Jordi’s shower at our apt. tonight – click for bigger
My brother Sean and his wife Jordana are entering that strange liminal stage called “full term” – they are far enough along in the pregnancy that if they gave birth tonight, it wouldn’t be premature. The official due date is December 17, but as most of you know, only 4% of babies actually bother to show up when expected. All of which imparts a constant buzz, an excited, worried, expectant shortness of breath that comes with the imminence of your first child.
Tonight we hosted their baby shower, and, as with ours twenty months ago, each guest was asked to provide a random snippet of advice. Since S&J’s crowd is slightly younger than us, we happened to be the only parents who had recently weathered a newborn, so their friends each offered something that had made a difference in their own childhoods. In many ways, this sort of advice can be even better.
Lucy has been so excited about the arrival of her cousin that she wants to spend a few minutes talking about it every day. After being a little freaked out by my hairy brother in the early going, she has developed a crush on Sean, and the thought of Auntie Dana having a baby in her belly fills her with delight. We were walking down Union Street the other day talking about cars (and which ones were red) when she suddenly said “dey’s a baby, dey’s a baby, in Auntie Dana’s belly.”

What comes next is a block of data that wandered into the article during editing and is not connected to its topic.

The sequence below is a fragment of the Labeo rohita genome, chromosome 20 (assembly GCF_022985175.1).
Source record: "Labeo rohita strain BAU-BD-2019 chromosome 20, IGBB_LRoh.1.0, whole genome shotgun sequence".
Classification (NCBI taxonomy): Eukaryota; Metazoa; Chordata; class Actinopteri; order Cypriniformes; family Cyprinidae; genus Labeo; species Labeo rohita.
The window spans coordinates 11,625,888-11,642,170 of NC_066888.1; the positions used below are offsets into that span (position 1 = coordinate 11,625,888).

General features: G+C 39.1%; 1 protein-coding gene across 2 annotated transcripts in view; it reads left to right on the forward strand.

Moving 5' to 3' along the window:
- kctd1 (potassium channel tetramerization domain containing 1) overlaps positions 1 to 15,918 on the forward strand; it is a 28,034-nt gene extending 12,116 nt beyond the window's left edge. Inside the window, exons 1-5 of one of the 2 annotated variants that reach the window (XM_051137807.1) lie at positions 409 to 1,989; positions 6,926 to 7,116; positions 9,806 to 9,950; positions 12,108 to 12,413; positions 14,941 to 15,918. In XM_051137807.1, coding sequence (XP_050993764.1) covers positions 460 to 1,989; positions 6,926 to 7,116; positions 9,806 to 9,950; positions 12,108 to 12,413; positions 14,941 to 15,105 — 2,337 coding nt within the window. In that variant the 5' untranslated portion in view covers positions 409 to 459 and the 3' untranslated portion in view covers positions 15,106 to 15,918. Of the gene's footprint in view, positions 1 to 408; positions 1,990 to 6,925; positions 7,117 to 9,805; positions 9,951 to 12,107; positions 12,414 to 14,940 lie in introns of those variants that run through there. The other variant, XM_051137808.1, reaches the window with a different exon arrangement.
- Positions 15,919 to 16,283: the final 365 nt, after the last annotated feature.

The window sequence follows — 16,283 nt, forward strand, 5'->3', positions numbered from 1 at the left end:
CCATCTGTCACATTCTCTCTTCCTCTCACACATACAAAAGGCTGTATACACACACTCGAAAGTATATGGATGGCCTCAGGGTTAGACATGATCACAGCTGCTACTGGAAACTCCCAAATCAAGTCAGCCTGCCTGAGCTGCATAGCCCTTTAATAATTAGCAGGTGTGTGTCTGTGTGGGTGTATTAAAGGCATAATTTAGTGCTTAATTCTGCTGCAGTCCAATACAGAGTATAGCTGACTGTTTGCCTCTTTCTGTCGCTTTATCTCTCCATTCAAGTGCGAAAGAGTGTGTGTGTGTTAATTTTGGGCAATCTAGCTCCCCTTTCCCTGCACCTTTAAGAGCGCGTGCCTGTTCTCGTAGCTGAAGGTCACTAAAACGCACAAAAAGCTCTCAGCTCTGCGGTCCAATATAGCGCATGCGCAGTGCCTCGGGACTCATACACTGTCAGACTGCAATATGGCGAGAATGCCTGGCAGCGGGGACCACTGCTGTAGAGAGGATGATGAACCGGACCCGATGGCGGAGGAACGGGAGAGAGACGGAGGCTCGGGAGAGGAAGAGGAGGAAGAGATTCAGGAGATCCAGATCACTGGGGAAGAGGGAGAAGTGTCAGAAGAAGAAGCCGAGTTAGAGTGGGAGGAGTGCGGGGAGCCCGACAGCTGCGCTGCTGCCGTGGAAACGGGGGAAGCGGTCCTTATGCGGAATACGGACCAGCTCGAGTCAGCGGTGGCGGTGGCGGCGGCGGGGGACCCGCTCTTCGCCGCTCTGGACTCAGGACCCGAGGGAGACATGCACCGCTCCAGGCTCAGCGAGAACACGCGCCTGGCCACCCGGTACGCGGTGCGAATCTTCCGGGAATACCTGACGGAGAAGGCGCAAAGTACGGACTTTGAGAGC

I told her she was very good for using her possessive “s” combined with a name, and she looked at me like I squashed her buzz. The thought of an actual human being living inside another human being is a pretty trippy concept, and remains just as magical to me as it does to Lucy.
I gave several pieces of advice at the baby shower, of varying degrees of usefulness:
– don’t get a baby wipe warmer, just hold each wipe in your fist for five seconds to take the edge off before putting it on your baby’s arse
– never underestimate the power of the grundle when putting your baby to sleep
– always have an automatic “escape valve” or “get out of jail free card” that allows you to completely restructure your life if someone becomes inexorably miserable.
I can expound upon these in a later blog.
However, the one thing I told Sean while we were golfing last weekend is to make a conscious decision not to allow your life to drain of external meaning when the baby comes. In other words, fight to stay an artist, whatever that means.
In the hormone and adrenaline-charged weeks after Lucy’s birth, Tessa was feeling like we shouldn’t go back to Los Angeles, and our dream of writing TV and film scripts for actual money was hanging by a thread. Inspired and slightly scared, I wrote the first draft of a TV pilot in six days. Between breastfeedings, Tessa took that draft and overhauled it entirely. In a month, we had the final product, and that script led to our pilot deal with ABC last year. It remains our calling card and gets us into almost any meeting we want, and may well be turned into a show someday.
It was borne of fear, in the minutes following the most important event of my adult life, and I chose to put that energy into something restorative of old dreams. Any of you who have read Sean and Jordana’s writing know they are infinitely capable of the same. I challenged Sean to write a one-man show, or his two-woman show, or hell, even a screenplay or pilot in the harrowing weeks ahead. Not to be a control freak or too pushy, but I’d love to see him do it.